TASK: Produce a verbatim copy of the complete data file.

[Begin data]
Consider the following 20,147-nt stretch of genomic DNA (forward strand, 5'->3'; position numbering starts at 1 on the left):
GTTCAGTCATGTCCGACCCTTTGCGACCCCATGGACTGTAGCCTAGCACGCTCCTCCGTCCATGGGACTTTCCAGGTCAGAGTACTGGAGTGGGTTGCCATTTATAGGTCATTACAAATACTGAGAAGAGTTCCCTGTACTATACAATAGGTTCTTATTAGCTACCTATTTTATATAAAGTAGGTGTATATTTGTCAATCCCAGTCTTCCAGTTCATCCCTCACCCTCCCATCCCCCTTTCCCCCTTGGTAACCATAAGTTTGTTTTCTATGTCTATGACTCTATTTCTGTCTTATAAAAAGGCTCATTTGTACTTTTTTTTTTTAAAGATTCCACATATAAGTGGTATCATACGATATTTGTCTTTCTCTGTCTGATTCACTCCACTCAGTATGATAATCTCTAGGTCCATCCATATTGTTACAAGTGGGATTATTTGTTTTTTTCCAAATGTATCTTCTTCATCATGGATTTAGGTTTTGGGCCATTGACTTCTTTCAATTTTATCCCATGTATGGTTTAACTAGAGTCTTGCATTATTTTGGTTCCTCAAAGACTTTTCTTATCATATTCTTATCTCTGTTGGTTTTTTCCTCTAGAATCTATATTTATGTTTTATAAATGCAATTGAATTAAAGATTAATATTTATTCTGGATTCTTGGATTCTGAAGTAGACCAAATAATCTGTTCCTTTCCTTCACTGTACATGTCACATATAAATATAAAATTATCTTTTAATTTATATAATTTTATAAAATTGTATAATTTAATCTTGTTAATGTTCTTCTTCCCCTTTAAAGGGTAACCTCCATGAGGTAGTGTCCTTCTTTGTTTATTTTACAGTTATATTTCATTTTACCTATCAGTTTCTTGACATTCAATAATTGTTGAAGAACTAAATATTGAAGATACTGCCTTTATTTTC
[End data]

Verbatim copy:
Consider the following 20,147-nt stretch of genomic DNA (forward strand, 5'->3'; position numbering starts at 1 on the left):
GTTCAGTCATGTCCGACCCTTTGCGACCCCATGGACTGTAGCCTAGCACGCTCCTCCGTCCATGGGACTTTCCAGGTCAGAGTACTGGAGTGGGTTGCCATTTATAGGTCATTACAAATACTGAGAAGAGTTCCCTGTACTATACAATAGGTTCTTATTAGCTACCTATTTTATATAAAGTAGGTGTATATTTGTCAATCCCAGTCTTCCAGTTCATCCCTCACCCTCCCATCCCCCTTTCCCCCTTGGTAACCATAAGTTTGTTTTCTATGTCTATGACTCTATTTCTGTCTTATAAAAAGGCTCATTTGTACTTTTTTTTTTTAAAGATTCCACATATAAGTGGTATCATACGATATTTGTCTTTCTCTGTCTGATTCACTCCACTCAGTATGATAATCTCTAGGTCCATCCATATTGTTACAAGTGGGATTATTTGTTTTTTTCCAAATGTATCTTCTTCATCATGGATTTAGGTTTTGGGCCATTGACTTCTTTCAATTTTATCCCATGTATGGTTTAACTAGAGTCTTGCATTATTTTGGTTCCTCAAAGACTTTTCTTATCATATTCTTATCTCTGTTGGTTTTTTCCTCTAGAATCTATATTTATGTTTTATAAATGCAATTGAATTAAAGATTAATATTTATTCTGGATTCTTGGATTCTGAAGTAGACCAAATAATCTGTTCCTTTCCTTCACTGTACATGTCACATATAAATATAAAATTATCTTTTAATTTATATAATTTTATAAAATTGTATAATTTAATCTTGTTAATGTTCTTCTTCCCCTTTAAAGGGTAACCTCCATGAGGTAGTGTCCTTCTTTGTTTATTTTACAGTTATATTTCATTTTACCTATCAGTTTCTTGACATTCAATAATTGTTGAAGAACTAAATATTGAAGATACTGCCTTTATTTTC